Delta’s loss is service economy gain, up to a point
So much for the slowdown in services, perhaps.
The Institute for Supply Management said on Tuesday that its index of activity in the US service sector reached 61.9 in September from 61.7 in August. Anything over 50 represents expansion. September’s figure would have been higher had it not been for slower job growth, a reflection of the difficulty for many companies to find workers rather than any change in demand for labor. -work.
Economists expected the services index to continue the decline that began in August as the economic fallout from the Delta variant worsened. Some other indicators had suggested it, and indeed IHS Markit reported on Tuesday that its separate services index slipped to 54.9 in September from 55.1 in August.
Even that IHS Markit number was considered good news, as an earlier “flash” estimate was lower. The implication is that the survey responses that came in later in the month were more optimistic. In other words, things got better.
Considering what was happening with the pandemic, this might not be entirely surprising: During the first week of September, cases of Covid-19 in the United States were near their summer peak, with an average of 145,840 new cases per day, according to the Centers for Disease Control and Prevention. In the last week of the month, that figure fell to 105,354. Nonetheless, the speed at which growth in the service sector appears to have accelerated is encouraging. It was only clear later in the month that the drop in Covid-19 cases was not just a false head. Additionally, you would think that many activities that usually require a little planning, such as business travel, would have been slow to respond to better news about the pandemic.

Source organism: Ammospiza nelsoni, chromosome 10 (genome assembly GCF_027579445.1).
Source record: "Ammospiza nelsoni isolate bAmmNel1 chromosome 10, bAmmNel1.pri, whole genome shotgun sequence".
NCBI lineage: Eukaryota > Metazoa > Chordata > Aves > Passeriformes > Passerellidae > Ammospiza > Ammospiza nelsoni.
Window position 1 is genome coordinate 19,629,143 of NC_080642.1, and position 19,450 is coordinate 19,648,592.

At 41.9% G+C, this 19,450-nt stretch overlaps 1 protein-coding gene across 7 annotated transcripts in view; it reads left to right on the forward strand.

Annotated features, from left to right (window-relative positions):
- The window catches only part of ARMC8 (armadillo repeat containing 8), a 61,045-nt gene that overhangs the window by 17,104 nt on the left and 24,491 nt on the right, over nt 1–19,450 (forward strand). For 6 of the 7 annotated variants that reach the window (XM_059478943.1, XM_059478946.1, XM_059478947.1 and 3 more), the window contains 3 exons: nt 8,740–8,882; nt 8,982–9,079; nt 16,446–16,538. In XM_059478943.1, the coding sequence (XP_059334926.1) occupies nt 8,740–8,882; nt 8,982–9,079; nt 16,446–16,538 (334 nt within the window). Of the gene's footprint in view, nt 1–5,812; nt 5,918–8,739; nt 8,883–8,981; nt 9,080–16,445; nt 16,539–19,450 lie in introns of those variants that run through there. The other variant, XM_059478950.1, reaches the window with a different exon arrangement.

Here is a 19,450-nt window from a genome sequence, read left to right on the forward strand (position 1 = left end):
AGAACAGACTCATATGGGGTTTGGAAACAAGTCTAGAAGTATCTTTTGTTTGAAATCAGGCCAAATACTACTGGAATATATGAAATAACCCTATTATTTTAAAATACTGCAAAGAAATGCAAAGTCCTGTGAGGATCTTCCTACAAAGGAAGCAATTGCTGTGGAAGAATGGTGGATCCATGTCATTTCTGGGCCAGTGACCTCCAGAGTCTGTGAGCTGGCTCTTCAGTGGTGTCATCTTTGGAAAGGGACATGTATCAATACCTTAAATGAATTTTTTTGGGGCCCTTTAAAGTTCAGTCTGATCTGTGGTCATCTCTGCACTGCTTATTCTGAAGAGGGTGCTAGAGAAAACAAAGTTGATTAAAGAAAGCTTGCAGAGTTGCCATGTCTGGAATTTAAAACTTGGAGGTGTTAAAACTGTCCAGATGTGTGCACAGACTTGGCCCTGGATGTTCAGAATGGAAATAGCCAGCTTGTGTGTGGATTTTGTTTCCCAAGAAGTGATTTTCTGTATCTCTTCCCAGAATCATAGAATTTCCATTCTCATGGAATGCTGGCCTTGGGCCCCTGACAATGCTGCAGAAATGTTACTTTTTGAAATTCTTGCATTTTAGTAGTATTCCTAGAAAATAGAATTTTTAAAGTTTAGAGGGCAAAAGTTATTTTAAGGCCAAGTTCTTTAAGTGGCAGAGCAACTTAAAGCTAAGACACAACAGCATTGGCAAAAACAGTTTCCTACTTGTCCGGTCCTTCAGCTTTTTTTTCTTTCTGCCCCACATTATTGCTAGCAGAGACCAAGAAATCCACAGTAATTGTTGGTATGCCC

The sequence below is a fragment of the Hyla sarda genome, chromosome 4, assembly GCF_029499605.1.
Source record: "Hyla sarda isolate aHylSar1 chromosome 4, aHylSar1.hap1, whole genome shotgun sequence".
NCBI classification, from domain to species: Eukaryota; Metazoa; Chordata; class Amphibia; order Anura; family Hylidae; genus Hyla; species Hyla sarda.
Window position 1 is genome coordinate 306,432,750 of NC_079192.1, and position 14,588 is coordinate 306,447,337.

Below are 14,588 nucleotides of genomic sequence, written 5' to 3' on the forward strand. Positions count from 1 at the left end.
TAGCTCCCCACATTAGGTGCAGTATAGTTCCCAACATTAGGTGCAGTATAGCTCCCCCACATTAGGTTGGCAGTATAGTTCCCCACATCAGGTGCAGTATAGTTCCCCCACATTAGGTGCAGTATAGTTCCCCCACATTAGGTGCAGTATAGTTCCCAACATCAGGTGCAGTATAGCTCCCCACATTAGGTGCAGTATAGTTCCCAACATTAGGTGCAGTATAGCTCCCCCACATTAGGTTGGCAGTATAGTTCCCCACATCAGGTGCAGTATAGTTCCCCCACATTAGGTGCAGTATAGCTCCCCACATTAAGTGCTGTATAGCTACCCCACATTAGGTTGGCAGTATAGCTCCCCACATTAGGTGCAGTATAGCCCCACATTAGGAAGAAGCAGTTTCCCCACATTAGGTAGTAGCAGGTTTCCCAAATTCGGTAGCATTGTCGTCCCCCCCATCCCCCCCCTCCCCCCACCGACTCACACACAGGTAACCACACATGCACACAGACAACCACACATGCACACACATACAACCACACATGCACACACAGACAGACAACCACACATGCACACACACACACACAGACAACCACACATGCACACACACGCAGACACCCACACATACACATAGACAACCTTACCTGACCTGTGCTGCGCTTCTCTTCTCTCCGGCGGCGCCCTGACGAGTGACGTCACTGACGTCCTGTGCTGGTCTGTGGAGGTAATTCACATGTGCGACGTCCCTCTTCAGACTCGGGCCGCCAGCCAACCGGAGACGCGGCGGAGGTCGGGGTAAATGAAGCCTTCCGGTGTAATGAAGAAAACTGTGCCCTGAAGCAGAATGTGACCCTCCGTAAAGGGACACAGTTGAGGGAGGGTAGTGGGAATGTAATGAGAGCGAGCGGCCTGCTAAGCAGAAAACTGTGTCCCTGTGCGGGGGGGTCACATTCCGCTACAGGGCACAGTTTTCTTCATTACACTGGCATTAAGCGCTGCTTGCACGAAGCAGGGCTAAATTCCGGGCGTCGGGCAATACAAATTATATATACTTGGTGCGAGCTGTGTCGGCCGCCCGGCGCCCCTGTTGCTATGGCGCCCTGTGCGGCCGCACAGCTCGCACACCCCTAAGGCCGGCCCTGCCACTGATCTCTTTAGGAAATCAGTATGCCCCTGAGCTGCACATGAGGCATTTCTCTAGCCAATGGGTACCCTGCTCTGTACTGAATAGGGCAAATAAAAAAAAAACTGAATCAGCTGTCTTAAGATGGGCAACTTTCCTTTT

If Covid-19 cases can continue to decline this time around, then the service sector should be able to grow steadily and help the economy fully recover. It’s certainly not there yet: Even though gross domestic product surpassed its pre-pandemic level in the second quarter, consumer spending on services was well below that mark.
Yet how the service industry performs in the coming months may depend as much on how we have changed the way we do things as it does on how the fight against the pandemic unfolds. Even if the number of cases drops dramatically, many people could still delay visiting offices every day, for example, which will continue to weigh on the number of downtown service companies. Having learned to meet remotely, many business trips that occurred before the pandemic now seem absurd. There may also be a new seasonality that will persist for many service businesses, such as restaurants, with more activity during the warmer months compared to the colder months than before.
The service industry may come back, but it still won’t be the same.
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Write to Justin Lahart at [email protected]
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